There seems to be no end in sight for the current partial government shutdown, the third since the beginning of the Trump administration.
For the vast majority of the federal government’s public health efforts, though, it’s business as usual.
That’s because Congress has already passed five of its major appropriations bills, funding about three-fourths of the federal government, including the Department of Health and Human Services and the Department of Veterans Affairs.
But seven bills are outstanding—including those that fund the Interior, Agriculture and Justice departments—and that puts the squeeze on some important health-related initiatives.
The shutdown itself is not about health policies. It’s the result of differences of opinion between the administration and congressional Democrats regarding Trump’s so-called border wall. But it’s far-reaching, nonetheless. Here’s where things stand:
Funding for “big-ticket” health programs is already in place, alleviating much of the shutdown’s immediate potential impact.
Since HHS funding is set through September, the flagship government health care programs—think Obamacare, Medicare and Medicaid—are insulated.
That’s also true of public health surveillance, like tracking the flu virus, a responsibility of the Centers for Disease Control and Prevention. The National Institutes of Health, which oversees major biomedical research, is also fine. It’s a stark contrast to last January’s shutdown, which sent home about half of HHS’s staff.
But some other public health operations are vulnerable because of complicated funding streams.
Although the Food and Drug Administration falls under the HHS umbrella, it receives significant funding for its food safety operations through the Department of Agriculture, which is entirely caught up in the shutdown.
The USDA provided an estimated $2.9 billion (PDF) last year to the FDA for these oversight efforts, which involve everything from food recalls to routine facility inspections and cosmetics regulation. Not having those dollars now means, according to the FDA contingency plan (PDF), that about 40% of the agency—thousands of government workers—is furloughed.
The FDA’s responsibilities for drug approval and oversight are funded by user fees and are not affected. Regulation of tobacco products is also continuing.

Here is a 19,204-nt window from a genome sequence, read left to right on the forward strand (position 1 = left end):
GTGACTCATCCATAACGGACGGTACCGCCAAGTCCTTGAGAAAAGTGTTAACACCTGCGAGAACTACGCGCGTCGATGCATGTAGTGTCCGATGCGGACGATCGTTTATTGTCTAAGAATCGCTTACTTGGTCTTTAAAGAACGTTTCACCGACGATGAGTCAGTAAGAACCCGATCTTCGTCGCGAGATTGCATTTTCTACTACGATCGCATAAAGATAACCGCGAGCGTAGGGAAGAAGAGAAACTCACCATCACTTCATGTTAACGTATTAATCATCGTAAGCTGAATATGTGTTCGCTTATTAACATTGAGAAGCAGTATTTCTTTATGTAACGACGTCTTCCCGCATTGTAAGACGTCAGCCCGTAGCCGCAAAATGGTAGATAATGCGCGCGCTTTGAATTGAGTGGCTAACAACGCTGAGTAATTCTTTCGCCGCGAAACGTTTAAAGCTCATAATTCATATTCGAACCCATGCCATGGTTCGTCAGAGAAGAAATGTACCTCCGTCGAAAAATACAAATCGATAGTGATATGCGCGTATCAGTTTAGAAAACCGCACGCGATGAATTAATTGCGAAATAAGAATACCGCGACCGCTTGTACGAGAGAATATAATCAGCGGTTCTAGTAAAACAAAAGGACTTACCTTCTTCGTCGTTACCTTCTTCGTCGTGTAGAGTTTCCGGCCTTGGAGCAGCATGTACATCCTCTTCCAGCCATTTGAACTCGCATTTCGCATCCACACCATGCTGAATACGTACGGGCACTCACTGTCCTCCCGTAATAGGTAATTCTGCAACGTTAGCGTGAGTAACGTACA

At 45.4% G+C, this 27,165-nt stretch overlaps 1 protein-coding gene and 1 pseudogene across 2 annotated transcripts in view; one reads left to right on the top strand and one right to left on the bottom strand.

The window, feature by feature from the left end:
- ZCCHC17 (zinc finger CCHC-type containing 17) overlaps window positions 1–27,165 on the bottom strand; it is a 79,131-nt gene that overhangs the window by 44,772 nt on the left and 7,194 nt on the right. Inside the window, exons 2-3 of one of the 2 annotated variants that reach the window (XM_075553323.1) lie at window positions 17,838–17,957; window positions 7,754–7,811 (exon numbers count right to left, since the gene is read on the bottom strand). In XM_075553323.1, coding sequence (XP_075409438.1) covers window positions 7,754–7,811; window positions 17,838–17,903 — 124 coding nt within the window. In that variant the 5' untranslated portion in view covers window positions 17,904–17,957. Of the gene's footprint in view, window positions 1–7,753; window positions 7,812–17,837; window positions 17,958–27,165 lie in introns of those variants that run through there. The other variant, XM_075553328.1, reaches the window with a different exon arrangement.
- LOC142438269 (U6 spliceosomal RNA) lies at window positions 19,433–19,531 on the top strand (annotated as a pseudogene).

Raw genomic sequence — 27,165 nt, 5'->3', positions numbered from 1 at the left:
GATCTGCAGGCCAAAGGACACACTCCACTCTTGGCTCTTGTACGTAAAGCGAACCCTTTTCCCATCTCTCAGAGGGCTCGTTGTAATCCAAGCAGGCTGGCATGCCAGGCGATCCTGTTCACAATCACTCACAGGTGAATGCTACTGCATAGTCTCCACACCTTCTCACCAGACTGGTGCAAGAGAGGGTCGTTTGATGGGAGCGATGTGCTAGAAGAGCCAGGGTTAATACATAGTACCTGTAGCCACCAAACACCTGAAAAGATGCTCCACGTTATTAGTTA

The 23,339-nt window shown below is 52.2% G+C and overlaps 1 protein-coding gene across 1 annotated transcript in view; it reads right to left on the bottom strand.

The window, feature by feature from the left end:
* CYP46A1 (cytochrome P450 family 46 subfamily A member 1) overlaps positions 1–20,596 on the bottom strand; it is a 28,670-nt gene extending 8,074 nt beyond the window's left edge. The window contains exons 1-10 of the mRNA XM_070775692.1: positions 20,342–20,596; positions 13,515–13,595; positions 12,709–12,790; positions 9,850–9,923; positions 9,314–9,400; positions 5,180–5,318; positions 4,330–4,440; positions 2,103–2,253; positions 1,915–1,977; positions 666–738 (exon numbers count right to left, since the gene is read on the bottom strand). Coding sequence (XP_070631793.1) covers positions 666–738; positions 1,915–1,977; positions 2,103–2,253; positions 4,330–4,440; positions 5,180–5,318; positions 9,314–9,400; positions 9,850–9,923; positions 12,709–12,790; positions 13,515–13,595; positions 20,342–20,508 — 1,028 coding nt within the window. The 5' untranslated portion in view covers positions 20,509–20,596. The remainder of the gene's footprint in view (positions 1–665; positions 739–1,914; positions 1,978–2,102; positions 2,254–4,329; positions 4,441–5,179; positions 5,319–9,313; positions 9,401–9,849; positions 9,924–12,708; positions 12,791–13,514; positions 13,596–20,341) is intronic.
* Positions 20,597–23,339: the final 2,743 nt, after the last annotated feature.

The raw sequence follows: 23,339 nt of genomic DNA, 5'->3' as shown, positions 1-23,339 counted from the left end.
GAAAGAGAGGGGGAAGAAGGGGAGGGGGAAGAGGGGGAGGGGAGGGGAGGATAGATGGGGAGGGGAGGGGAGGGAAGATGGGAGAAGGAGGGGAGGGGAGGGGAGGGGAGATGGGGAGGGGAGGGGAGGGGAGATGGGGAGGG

Health services for Native Americans are also on hold.
Because Congress has yet to approve funding for the Indian Health Service, which is run by HHS but gets its money through the Department of the Interior, IHS feels the full weight of the shutdown. The only services that can continue are those that meet “immediate needs of the patients, medical staff and medical facilities,” according to the shutdown contingency plan.
That includes IHS-run clinics, which provide direct health care to tribes around the country. These facilities are open, and many staffers are reporting to work because they are deemed “excepted,” said Jennifer Buschik, an agency spokeswoman. But they will not be paid until Congress and the administration reach a deal.
Other IHS programs are taking a more direct hit. For example, the agency has suspended grants that support tribal health programs, as well as preventive health clinics run by the Office of Urban Indian Health Programs.
Public health efforts by Homeland Security and the EPA face serious constraints.
The Department of Homeland Security’s Office of Health Affairs assesses threats posed by infectious diseases, pandemics and biological and chemical attacks. It is supposed to be scaling back, according to the department’s shutdown contingency plan (PDF). This office is just one component of the 204-person Countering Weapons of Mass Destruction Office, which is retaining about 65 employees during the funding gap.
Other DHS health workers are likely to work without pay—for instance, health inspectors at the border, said Peter Boogaard, who was an agency spokesman under the Obama administration. According to DHS’s plan, the vast majority of border patrol employees will continue working through the shutdown.
The Environmental Protection Agency has also run out of funding. According to its contingency plan (PDF), it’s keeping on more than 700 employees without pay, including those who work on Superfund sites or other activities where the “threat to life or property is imminent.” (More than 13,000 EPA workers have been furloughed.)
That limits the agency’s capacity for activities including inspecting water that people drink and regulating pesticides.
But it’s not just regulation. The public health stakes are visceral—and sometimes, frankly, pretty gross.
Just look at the National Park Service (PDF), which has halted restroom maintenance and trash service for lack of funding. On Sunday, Yosemite National Park in California closed its campgrounds. On Wednesday, Joshua Tree National Park, also in California, did the same.
Why? Per a park service press release: “The park is being forced to take this action for health and safety concerns as vault toilets reach capacity.”